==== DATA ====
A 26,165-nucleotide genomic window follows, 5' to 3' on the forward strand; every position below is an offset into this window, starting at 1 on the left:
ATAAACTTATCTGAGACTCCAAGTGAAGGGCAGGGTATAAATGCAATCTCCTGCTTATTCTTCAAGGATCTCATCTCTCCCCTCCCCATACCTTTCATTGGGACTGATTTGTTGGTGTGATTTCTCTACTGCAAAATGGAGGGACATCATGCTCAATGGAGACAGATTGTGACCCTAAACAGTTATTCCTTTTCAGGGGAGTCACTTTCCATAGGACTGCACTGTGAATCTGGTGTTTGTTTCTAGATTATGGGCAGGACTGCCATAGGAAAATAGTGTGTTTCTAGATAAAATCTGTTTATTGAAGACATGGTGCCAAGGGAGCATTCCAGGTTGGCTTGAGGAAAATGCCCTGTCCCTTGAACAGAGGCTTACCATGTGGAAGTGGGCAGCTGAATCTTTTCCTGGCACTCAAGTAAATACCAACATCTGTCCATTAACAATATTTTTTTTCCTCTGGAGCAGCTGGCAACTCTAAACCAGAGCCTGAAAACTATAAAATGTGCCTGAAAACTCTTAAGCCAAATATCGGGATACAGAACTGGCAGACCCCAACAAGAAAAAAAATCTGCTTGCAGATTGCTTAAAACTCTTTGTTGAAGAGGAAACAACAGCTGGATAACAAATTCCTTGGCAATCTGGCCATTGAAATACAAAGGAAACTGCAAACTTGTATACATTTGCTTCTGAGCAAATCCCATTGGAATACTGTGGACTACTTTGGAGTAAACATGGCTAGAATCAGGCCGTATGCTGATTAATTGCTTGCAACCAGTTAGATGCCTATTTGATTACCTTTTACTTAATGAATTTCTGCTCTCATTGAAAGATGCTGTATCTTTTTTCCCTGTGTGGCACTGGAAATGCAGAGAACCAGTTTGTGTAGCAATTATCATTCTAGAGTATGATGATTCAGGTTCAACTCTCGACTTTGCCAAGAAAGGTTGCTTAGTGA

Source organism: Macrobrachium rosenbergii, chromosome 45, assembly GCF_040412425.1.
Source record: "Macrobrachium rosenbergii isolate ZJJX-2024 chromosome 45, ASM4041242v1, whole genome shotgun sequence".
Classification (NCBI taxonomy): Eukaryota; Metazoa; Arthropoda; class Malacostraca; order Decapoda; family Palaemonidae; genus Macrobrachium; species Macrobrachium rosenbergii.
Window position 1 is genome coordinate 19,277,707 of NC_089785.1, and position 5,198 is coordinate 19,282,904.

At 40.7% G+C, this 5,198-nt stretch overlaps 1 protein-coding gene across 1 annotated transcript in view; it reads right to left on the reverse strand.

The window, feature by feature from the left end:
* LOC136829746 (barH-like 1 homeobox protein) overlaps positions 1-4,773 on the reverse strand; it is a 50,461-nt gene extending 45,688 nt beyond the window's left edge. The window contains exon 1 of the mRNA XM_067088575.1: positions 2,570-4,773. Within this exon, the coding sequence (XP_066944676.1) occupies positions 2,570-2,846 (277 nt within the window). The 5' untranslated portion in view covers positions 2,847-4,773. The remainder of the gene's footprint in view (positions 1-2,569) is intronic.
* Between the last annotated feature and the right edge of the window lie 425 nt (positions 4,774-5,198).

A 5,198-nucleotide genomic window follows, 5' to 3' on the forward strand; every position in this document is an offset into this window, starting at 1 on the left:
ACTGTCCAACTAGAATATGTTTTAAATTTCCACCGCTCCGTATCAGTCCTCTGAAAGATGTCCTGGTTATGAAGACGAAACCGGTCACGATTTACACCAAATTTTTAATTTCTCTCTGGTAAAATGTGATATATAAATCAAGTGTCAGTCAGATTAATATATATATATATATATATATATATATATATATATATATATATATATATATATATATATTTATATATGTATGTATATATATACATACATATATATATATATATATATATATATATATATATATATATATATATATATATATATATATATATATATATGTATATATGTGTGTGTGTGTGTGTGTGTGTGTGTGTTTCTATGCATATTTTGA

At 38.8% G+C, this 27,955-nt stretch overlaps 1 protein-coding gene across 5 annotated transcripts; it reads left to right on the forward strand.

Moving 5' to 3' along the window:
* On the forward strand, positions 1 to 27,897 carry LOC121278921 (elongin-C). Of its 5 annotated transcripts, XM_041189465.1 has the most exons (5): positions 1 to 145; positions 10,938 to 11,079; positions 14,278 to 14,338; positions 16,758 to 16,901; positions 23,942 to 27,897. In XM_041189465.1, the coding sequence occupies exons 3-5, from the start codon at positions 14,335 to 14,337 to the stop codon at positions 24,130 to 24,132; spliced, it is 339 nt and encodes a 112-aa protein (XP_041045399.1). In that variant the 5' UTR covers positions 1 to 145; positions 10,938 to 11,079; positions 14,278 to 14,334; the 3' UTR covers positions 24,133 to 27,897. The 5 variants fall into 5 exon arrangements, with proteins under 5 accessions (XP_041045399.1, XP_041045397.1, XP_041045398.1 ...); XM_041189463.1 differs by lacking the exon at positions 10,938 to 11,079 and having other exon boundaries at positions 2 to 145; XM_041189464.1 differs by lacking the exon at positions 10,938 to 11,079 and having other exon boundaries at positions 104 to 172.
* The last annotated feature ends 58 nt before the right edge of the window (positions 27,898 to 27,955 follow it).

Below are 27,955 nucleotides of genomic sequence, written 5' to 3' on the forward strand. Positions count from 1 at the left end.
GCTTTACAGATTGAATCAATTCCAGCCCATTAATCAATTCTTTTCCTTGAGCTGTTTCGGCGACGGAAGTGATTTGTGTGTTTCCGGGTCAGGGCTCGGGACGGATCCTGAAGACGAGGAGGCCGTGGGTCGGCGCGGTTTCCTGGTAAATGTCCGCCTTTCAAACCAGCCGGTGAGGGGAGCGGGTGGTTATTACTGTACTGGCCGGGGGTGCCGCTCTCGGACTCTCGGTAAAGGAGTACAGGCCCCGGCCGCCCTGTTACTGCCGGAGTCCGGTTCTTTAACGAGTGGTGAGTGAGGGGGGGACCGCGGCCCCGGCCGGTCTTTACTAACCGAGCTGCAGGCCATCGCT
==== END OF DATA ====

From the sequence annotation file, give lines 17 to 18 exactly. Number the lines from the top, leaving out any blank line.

Below are 27,955 nucleotides of genomic sequence, written 5' to 3' on the forward strand. Positions count from 1 at the left end.
GCTTTACAGATTGAATCAATTCCAGCCCATTAATCAATTCTTTTCCTTGAGCTGTTTCGGCGACGGAAGTGATTTGTGTGTTTCCGGGTCAGGGCTCGGGACGGATCCTGAAGACGAGGAGGCCGTGGGTCGGCGCGGTTTCCTGGTAAATGTCCGCCTTTCAAACCAGCCGGTGAGGGGAGCGGGTGGTTATTACTGTACTGGCCGGGGGTGCCGCTCTCGGACTCTCGGTAAAGGAGTACAGGCCCCGGCCGCCCTGTTACTGCCGGAGTCCGGTTCTTTAACGAGTGGTGAGTGAGGGGGGGACCGCGGCCCCGGCCGGTCTTTACTAACCGAGCTGCAGGCCATCGCT